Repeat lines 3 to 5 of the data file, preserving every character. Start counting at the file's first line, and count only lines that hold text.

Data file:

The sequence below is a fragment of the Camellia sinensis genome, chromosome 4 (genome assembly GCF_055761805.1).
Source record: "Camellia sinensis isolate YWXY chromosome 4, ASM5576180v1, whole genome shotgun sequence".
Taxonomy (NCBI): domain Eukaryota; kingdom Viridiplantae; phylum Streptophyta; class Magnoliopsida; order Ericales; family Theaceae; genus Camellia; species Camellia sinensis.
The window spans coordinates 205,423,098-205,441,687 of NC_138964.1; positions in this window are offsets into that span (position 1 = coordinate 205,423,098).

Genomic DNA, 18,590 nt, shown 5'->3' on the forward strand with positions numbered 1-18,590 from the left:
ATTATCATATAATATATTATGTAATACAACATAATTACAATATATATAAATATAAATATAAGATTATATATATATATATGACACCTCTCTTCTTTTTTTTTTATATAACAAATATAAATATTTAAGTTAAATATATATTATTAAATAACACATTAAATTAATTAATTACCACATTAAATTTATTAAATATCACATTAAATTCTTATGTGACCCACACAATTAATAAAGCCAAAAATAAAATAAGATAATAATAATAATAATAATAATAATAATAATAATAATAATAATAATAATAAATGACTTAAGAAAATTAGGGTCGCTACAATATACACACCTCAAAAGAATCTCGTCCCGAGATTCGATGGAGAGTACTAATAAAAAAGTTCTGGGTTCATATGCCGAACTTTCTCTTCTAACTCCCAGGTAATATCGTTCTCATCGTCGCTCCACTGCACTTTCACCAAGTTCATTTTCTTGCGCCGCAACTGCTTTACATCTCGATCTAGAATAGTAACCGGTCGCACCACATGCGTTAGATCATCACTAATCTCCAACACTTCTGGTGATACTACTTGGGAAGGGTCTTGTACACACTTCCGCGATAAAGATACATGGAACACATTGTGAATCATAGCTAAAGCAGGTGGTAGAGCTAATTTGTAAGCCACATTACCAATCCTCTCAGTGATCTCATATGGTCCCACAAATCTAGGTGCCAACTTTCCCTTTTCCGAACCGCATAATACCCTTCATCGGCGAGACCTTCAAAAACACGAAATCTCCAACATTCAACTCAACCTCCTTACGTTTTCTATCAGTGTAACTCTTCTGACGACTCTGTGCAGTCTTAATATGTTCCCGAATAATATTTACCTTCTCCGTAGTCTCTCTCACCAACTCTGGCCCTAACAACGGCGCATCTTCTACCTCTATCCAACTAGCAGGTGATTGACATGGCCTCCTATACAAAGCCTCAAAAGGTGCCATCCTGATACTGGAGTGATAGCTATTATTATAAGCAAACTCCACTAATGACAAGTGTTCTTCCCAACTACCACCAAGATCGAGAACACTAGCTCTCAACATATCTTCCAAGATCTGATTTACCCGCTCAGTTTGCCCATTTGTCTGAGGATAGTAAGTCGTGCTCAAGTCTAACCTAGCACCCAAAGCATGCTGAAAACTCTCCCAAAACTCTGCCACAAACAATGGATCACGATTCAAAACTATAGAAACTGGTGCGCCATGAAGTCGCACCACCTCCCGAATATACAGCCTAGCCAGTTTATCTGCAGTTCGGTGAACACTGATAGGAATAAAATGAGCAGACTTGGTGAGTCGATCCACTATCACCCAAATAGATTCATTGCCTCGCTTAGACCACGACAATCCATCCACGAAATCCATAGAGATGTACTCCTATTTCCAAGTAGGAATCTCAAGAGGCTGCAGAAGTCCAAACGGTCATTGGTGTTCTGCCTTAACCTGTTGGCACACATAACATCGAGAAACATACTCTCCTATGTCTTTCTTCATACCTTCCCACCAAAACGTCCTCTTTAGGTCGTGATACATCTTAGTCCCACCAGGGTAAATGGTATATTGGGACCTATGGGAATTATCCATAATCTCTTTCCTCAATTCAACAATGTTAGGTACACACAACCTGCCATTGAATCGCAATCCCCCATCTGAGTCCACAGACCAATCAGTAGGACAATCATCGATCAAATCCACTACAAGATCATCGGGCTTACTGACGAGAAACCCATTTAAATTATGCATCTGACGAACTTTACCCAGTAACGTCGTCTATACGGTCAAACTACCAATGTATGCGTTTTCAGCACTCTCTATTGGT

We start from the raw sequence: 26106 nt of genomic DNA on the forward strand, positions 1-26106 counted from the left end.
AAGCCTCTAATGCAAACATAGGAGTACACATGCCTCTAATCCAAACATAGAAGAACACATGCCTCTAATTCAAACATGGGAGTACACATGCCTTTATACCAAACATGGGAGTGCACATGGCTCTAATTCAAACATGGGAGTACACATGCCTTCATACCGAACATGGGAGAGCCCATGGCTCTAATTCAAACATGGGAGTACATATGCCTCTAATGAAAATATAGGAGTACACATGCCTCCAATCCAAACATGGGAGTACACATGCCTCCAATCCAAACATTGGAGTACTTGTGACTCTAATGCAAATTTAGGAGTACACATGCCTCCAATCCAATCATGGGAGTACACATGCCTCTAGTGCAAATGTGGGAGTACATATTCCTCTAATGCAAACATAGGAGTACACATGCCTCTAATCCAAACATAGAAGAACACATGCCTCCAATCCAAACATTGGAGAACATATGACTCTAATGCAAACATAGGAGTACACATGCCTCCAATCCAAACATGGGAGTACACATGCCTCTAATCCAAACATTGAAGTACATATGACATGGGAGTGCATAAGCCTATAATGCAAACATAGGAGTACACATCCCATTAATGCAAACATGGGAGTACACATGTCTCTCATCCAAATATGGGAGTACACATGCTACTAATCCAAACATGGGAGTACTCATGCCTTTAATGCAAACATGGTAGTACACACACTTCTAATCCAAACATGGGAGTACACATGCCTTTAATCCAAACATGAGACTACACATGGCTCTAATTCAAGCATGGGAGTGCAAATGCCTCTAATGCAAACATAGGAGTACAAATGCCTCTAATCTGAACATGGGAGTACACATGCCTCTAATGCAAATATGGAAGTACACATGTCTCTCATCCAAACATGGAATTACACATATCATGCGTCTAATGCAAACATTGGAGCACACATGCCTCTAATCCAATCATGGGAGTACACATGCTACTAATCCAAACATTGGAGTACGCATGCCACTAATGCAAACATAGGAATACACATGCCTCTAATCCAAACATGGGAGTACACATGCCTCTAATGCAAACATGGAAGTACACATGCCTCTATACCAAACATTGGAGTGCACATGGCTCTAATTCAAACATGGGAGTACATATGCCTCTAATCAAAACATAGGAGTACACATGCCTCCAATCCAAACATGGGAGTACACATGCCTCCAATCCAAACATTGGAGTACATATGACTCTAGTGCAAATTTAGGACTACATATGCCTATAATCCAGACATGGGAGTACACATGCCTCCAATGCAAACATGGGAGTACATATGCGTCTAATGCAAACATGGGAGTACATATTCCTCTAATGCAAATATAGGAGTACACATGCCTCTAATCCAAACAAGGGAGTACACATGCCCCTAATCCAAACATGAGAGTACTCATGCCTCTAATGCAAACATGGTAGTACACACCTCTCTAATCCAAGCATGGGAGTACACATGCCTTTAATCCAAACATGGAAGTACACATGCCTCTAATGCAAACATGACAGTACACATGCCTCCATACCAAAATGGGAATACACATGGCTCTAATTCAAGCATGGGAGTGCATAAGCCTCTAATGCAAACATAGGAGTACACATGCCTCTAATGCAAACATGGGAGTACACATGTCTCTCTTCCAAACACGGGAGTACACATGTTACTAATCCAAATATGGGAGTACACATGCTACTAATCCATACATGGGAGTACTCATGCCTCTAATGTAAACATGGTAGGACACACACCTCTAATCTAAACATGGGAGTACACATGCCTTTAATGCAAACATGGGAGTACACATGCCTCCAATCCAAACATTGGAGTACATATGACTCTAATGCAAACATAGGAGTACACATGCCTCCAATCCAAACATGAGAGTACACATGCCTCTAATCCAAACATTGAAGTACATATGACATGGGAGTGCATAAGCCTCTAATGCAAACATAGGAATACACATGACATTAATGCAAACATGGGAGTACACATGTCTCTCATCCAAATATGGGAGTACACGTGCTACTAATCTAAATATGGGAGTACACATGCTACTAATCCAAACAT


Taxonomy (NCBI): domain Eukaryota; kingdom Viridiplantae; phylum Streptophyta; class Magnoliopsida; order Ericales; family Theaceae; genus Camellia; species Camellia sinensis.
The window spans coordinates 205,423,098-205,441,687 of NC_138964.1; positions in this window are offsets into that span (position 1 = coordinate 205,423,098).

Genomic DNA, 18,590 nt, shown 5'->3' on the forward strand with positions numbered 1-18,590 from the left: